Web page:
By Emily Messner | December 29, 2005; 09:28 AM ET | Comments (46)

Could a "Fair Tax" Help Fix the Budget Mess?

Note to Debaters: Want to lead the Debate for a day? Click here for details. Earlier in the budget debate, I asked what sort of tax policy would be best for the United States. I admit that's a bit broad, so let's take a look at one tax plan that seems to be gaining support: the so-called "Fair Tax". The idea, which has supporters in the House and in the Senate, is to repeal several taxes, most notably income tax, and replace that revenue with a universal sales tax. (The Fair Tax Blog asks: should you be paying income tax at all?) The proposal calls for a 23 percent tax on all goods and services -- although some have argued that in practice, it would be closer to 30 percent -- and businesses would keep one quarter of one percent of the tax revenue they bring in as payment for...

By Emily Messner | December 21, 2005; 11:14 PM ET | Comments (153)

War on Christmas Inspires Congressional Poetry

Note to Debaters: We'll be wrapping up the budget debate this week, but I couldn't resist getting a start on the "War on Christmas" -- conveniently, the two issues collide in the pages of the Congressional Record... Having decided that after roughly two millennia, safeguarding Christmas has become too big a job for God to do all by himself, the U.S. Congress stepped in last week with a House resolution to help protect this sacred holiday. Officially titled "Expressing the sense of the House of Representatives that the symbols and traditions of Christmas should be protected for those who celebrate Christmas" (the resolution was amended to tack on those last five words), H. Res. 579 passed by a vote of 401-22, sending a clear message to the anti-Christmas commies that the jig is up. These liberal, secular Americans -- among them, anyone who dares alienate the Christian majority by saying...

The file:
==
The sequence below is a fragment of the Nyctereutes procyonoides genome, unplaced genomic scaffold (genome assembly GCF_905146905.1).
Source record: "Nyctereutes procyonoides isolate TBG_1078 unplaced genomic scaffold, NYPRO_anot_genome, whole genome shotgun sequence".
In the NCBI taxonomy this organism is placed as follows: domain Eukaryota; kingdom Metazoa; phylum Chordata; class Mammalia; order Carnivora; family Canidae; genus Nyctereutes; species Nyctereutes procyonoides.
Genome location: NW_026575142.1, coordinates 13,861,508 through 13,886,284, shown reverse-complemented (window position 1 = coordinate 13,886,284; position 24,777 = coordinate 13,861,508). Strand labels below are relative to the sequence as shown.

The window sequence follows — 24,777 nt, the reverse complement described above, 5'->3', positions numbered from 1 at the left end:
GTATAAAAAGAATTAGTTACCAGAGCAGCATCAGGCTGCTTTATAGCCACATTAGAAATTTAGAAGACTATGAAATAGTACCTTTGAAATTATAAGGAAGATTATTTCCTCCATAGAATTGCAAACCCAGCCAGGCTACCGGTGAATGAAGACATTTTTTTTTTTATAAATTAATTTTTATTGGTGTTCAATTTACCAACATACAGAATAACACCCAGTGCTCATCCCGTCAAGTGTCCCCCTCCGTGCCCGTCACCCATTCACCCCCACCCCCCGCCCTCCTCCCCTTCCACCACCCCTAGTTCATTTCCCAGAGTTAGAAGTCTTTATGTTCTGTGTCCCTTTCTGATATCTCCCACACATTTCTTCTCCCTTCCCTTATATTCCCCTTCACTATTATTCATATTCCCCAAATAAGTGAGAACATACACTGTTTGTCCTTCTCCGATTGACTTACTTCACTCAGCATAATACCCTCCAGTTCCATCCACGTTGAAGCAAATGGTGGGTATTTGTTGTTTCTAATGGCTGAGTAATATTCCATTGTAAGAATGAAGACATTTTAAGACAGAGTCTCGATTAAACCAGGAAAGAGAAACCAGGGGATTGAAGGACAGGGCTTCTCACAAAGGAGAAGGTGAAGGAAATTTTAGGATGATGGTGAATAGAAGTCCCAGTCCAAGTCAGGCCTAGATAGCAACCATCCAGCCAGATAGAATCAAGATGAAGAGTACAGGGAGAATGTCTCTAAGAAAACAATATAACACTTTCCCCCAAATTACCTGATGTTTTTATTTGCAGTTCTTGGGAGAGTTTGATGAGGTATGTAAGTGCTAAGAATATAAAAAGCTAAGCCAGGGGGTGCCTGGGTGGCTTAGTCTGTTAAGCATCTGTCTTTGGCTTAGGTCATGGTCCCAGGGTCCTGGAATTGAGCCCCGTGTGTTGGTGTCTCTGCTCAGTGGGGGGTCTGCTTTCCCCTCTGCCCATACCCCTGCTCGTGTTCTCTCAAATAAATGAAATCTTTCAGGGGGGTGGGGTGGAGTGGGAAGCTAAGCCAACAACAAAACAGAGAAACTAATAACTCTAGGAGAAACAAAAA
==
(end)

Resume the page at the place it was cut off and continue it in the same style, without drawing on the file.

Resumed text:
By Emily Messner | December 19, 2005; 09:43 AM ET | Comments (187)

The Law of Supply and Demand

When members of Congress left for their August recess, they fully expected to come back to vote on a number of tax cuts, including the permanent repeal of the estate tax. Hurricane Katrina changed all that. A week after the hurricane, Matthew Gardner wrote in the San Diego Union-Tribune about what the slow response to the disaster revealed. "This glaring failure should be a wake-up call for anyone who still believes that the administration's tax cuts have not hampered its ability to effectively prosecute multiple wars while providing basic services to its own citizens." Gardiner says Congress "can confront the horrible reality of a nation that is incapable of caring for its most vulnerable citizens in their time of greatest need -- or they can continue to pretend that tax cuts for the wealthiest few impose no costs on the nation as a whole." But why would the ruling party...

By Emily Messner | December 18, 2005; 09:25 PM ET | Comments (10)

The Iraqi-al Qaeda Connection

In a news conference following Bush's announcement of his plan for Victory in Iraq, Sen. Richard Lugar said: It is not an option simply to say that Iraq doesn't matter. Iraq does matter because, in the worst of cases, not only would there be civil war but there would be intervention by other countries, the possibility for training ground for al Qaeda or others and we've recycled Afghanistan from another time and another place into a very dangerous predicament. And we are in this predicament because we were attacked here in Washington and in New York. The world did not leave us alone. Sorry, but who didn't leave us alone? All those Iraqi hijackers? Oh, wait, they weren't Iraqi. Most were Saudi; not a single one was Iraqi. (Nor were any of the hijackers Iranian. Or Syrian. How again is it that Saudi Arabia isn't a member of the Axis...